Baby’s Ears

Baby’s Ears

From Chicken Soup for the Kid's Soul

Baby’s Ears

How many a man has thrown up his hands at a time when a little more effort, a little more patience, would have achieved success?

Elbert Hubbard

Mom poured herself a glass of orange juice. “I’m worried about Grandma,” she said. I was pouring syrup on my French toast, hot and sweet, just the way I liked it.

“Why?” I asked as I licked a drop of syrup from my fork.

“Well, remember before she moved to Florida, how early Grandma would get up?”

“Before the sun,” I said, “to make pancakes and bacon.”

My mom nodded. “But now Grandma sleeps most of the day or watches television. I can’t get her out of the house, and she won’t try to make friends.” Mom frowned and lowered her voice. “Grandma’s even talking about going back to New York.”

“Back to New York? But you said that she couldn’t live alone anymore. That’s why she came to live here.” I like Florida. Of course, I have a lot of girlfriends to play with in my sixth-grade class.

“If Grandma went back to New York, she would have to live in a nursing home,” my mother told me. “That’s a place where old people live and nurses take care of them.”

“It sounds like a hospital to me,” I said. I thought for a minute. “I’ll find a way to make Grandma like Florida.”

Mom smiled and said, “I wish you could.”

After school, I saw Grandma watching television and figured she hadn’t moved all day. In my room, I sat on my bed and took out my seashell collection. I had found Striped Whelks, Purple Sea Snails and even a Queen Conch Shell. You can hold a conch shell up to your ear and actually hear the ocean waves. My very favorite shell was called a Baby’s Ear. It’s a beautiful white shell shaped just like the ear of a baby, all swirly and delicate.

Looking at my seashells gave me an idea. I went into the living room and sat on the couch. “Did you ever go to the beach when you were little, Grandma?” I asked.

“Once my mother took me, but I didn’t enjoy it at all,” she said, frowning.

“Really?” I took an oatmeal cookie from the plate on the coffee table. “Why not?“

“I’m afraid of the water, and I can’t swim.” Grandma pursed her lips as though she’d tasted a lemon. I wished Grandma could feel the way I did about the beach. I loved to see pelicans flying over the water, and once I even saw a huge green iguana.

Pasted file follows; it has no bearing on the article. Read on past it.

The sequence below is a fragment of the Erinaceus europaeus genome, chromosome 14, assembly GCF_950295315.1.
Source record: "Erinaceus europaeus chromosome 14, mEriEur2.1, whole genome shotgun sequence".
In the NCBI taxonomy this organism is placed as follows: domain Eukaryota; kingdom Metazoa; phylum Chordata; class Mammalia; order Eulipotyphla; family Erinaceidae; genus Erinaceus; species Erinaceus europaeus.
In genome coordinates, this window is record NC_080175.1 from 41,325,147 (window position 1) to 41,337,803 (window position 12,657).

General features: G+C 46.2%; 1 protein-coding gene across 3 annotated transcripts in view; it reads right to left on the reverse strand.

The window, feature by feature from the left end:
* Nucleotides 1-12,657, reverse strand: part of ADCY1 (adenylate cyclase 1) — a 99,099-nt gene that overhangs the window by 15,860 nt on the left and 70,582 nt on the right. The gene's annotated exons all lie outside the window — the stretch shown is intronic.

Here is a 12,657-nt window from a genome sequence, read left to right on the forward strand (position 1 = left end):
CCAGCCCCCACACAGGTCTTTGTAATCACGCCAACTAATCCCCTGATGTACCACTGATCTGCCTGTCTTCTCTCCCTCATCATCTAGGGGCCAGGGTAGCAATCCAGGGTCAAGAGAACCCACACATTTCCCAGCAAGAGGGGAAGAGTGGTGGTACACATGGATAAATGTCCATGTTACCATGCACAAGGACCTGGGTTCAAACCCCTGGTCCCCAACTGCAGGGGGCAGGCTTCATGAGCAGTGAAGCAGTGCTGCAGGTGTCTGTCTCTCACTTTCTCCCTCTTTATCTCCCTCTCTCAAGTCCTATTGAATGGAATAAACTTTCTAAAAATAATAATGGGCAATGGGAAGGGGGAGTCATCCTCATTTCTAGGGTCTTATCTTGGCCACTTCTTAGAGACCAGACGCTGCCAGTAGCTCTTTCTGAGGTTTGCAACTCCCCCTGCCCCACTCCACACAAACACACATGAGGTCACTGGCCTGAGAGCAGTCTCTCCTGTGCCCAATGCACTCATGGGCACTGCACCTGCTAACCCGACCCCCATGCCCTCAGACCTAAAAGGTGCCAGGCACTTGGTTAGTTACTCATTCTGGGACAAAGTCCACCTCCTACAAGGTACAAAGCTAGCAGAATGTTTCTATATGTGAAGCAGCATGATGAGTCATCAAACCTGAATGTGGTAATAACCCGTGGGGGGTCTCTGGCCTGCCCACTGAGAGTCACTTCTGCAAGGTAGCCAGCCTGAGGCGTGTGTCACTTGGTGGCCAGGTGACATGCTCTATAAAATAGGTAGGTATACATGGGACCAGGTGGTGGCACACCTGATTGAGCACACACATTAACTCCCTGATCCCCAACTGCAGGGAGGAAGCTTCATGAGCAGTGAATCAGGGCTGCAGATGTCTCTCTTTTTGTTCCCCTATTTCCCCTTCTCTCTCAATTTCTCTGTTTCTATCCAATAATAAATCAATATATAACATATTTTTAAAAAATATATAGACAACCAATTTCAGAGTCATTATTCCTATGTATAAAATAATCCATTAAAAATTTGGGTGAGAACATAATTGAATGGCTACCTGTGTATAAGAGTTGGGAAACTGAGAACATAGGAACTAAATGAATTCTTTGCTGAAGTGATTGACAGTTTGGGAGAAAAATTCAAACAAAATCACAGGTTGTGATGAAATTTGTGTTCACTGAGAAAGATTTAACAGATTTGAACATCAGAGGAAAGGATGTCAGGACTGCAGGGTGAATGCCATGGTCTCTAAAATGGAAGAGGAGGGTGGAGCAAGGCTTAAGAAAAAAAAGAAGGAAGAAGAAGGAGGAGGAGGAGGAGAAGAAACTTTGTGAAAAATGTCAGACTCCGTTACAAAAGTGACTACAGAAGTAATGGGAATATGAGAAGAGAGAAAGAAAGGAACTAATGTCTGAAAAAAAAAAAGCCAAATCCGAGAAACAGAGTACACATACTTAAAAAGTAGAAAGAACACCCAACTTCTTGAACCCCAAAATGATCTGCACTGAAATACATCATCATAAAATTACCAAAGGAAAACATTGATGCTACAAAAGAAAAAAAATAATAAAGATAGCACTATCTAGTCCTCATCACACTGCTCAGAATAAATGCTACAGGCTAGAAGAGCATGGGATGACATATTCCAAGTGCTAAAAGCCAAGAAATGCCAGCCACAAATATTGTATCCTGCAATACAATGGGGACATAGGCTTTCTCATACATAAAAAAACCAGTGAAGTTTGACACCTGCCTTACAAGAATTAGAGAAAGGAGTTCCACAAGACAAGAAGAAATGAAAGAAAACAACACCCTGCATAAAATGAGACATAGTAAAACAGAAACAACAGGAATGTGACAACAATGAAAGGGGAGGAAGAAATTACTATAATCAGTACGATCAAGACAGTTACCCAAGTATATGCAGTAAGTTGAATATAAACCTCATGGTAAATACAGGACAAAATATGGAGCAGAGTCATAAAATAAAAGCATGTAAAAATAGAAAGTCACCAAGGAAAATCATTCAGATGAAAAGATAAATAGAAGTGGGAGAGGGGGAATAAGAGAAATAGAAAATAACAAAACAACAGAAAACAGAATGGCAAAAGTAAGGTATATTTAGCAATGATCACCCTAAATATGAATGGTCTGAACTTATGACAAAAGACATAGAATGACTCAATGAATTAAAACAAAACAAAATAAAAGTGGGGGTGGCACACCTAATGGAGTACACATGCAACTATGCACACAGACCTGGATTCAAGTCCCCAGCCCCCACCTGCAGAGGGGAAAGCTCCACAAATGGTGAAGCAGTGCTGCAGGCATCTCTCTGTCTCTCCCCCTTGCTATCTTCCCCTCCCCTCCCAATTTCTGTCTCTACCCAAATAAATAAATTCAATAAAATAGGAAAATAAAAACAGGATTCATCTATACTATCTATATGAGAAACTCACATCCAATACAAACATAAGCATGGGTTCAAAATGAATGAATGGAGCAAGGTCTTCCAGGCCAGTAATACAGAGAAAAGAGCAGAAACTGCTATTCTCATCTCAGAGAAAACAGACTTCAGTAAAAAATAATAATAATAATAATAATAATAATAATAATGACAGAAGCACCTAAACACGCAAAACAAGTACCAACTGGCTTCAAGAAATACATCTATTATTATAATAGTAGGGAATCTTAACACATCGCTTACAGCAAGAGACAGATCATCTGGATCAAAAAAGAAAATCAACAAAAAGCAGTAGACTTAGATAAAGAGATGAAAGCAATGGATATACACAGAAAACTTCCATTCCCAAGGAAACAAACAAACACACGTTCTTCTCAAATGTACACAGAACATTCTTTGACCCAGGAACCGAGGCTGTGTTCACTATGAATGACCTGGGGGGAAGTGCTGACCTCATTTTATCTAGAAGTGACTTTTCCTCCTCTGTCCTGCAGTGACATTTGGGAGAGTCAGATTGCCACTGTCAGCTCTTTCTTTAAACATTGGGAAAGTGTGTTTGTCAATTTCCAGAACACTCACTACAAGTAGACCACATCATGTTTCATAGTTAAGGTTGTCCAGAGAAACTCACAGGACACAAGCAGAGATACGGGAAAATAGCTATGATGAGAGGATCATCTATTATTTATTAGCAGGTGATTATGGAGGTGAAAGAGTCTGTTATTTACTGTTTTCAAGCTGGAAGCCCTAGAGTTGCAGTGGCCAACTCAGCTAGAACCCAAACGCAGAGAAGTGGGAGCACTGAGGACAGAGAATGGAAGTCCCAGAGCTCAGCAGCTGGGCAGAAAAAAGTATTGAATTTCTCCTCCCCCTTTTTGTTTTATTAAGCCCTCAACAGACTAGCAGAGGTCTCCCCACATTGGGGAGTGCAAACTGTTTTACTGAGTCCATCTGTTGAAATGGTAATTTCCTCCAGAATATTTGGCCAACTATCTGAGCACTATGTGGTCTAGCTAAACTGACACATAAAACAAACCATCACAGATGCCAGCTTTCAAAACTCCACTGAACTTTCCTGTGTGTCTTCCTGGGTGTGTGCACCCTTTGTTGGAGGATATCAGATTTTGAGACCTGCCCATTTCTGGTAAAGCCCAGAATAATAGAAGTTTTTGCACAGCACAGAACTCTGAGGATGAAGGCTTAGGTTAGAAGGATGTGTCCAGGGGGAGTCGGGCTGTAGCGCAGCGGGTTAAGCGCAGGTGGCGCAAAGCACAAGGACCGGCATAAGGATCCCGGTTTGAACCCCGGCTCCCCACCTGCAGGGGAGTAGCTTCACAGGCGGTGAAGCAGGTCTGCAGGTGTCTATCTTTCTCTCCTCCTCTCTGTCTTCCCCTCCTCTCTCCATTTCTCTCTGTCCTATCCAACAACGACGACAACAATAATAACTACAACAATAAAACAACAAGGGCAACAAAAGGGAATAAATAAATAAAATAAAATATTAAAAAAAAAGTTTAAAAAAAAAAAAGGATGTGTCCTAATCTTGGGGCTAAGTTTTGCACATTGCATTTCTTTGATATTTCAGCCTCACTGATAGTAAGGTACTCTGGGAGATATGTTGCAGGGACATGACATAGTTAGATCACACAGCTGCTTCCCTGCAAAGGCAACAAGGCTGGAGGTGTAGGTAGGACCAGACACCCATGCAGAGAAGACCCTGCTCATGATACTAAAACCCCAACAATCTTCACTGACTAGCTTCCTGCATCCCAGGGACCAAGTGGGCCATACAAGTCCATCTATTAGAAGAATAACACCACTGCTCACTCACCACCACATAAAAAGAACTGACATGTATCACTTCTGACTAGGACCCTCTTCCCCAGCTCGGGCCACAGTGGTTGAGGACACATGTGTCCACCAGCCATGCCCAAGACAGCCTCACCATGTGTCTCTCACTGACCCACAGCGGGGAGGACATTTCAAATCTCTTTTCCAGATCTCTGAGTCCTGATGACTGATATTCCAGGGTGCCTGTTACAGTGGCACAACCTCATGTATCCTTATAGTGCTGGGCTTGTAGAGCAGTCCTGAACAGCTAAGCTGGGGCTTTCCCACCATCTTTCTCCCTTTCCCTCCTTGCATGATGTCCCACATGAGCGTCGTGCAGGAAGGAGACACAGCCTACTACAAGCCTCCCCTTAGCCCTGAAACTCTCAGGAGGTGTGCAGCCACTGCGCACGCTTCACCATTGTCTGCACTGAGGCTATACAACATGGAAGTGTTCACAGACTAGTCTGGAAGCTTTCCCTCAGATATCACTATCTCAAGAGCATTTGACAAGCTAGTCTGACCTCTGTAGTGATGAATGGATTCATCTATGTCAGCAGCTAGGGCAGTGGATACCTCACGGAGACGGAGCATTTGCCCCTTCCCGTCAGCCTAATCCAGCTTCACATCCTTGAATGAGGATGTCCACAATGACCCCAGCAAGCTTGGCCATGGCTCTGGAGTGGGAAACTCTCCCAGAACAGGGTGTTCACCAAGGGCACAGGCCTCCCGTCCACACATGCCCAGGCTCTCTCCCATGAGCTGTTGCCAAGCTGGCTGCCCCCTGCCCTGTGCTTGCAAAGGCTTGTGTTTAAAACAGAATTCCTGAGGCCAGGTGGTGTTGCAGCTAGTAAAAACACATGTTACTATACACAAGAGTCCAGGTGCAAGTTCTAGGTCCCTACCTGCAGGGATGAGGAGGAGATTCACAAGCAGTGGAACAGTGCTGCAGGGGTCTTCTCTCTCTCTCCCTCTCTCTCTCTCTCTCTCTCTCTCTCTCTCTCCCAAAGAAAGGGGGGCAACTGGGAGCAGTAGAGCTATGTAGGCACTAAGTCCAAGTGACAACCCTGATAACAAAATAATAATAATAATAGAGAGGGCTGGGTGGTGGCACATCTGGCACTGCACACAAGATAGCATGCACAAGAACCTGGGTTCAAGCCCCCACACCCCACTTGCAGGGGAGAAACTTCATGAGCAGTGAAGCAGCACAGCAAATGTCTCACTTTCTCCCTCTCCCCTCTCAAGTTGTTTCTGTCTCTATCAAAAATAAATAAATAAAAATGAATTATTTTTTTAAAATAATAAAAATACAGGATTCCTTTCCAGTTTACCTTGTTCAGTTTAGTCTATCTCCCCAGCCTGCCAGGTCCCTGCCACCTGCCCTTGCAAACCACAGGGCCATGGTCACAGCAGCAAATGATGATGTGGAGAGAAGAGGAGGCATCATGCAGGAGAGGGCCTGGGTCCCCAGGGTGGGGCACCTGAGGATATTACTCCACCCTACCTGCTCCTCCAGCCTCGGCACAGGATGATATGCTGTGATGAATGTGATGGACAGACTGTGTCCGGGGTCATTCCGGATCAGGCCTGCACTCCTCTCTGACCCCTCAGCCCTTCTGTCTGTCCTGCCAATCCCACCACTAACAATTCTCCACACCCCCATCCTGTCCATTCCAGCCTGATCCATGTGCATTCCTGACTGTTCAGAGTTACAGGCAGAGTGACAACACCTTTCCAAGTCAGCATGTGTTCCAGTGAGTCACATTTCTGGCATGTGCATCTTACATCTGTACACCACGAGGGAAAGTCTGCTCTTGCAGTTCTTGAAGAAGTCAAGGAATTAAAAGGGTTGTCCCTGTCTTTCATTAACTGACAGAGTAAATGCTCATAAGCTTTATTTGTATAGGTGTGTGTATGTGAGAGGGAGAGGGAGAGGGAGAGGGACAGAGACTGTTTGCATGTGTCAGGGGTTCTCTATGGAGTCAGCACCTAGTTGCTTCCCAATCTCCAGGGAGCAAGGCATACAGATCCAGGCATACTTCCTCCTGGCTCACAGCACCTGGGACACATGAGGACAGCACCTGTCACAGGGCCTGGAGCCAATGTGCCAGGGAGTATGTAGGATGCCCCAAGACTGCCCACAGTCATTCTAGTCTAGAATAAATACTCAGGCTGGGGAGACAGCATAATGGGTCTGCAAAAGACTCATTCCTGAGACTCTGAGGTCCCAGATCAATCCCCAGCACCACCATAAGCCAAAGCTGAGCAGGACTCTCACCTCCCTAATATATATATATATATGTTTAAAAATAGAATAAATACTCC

“Well, I was wondering if you could take me to the beach, Grandma. I need some new shells for my collection.”

Grandma didn’t even look up from the TV. “I’m watching my show, Val. Can’t you go by yourself?”

“No. I’m not allowed to go to the beach by myself. Please!” I begged, imagining Grandma in a nursing home.

“Oh, all right,” Grandma sighed. She took my hand as we left the house, and we walked to the beach. The sun felt hot enough to melt metal. I handed Grandma a plastic bag. “Here. This is for the seashells you find.”

“Oh, I’ll leave that to you,” she said. A soft ocean breeze blew her gray curls across her eyes.

I shook my head. “No, Grandma. I need all the help I can get.”

“Oh, all right,” she said. We walked side by side up the beach, our heads down, looking for only the most beautiful shells.

“Doesn’t look like there’s much to choose from,” Grandma said, shading her eyes with her hand. “Maybe we should go home.”

“Not yet, Grandma! I’ll go ahead like a scout and see if I find anything good.” I looked back at her as I walked ahead. Grandma stood watching the ocean waves and the seagulls that flew over the water searching for fish. She took off her shoes and carried them.

I ran on ahead and slipped a Pink Triton shell from my pocket, dropping it in the sand. Farther up the beach, I did the same with my Blue Starfish and my Green Serpent Star. Finally, I dropped my favorite shell, the Baby’s Ear.

Just then, I heard Grandma shout, “Val! Look what I found!” Grandma stood in the sand, holding up the pink Triton.

“That’s beautiful, Grandma!” I cried. “It will look great in my collection.”

Grandma nodded and smiled. “Let’s keep looking!” she said, suddenly excited. I pretended to pass right by the Blue Starfish, but Grandma bent down slowly and picked it up. “Val! Look at this starfish. It’s blue!”

“You’re really good at this, Grandma!”

She carried her plastic bag proudly. At last, Grandma came to my favorite shell.

“Val, look at this strange thing.” She handed it to me.

I cradled the shell in my hand. “It’s called a Baby’s Ear because that’s what it looks like.”

“You’re pretty good at this yourself, Val,” Grandma said, giving me a hug. On the way home we waded in the ocean. Grandma seemed to have forgotten her fear of water.

We met my mom on the front porch. “We’ve been to the beach,” Grandma told her. “And you know, I think I’ll start a shell collection of my own. You can help me, Val.”

“Okay, Grandma,” I said.

My mom and I shared a secret smile.

Valerie Allen

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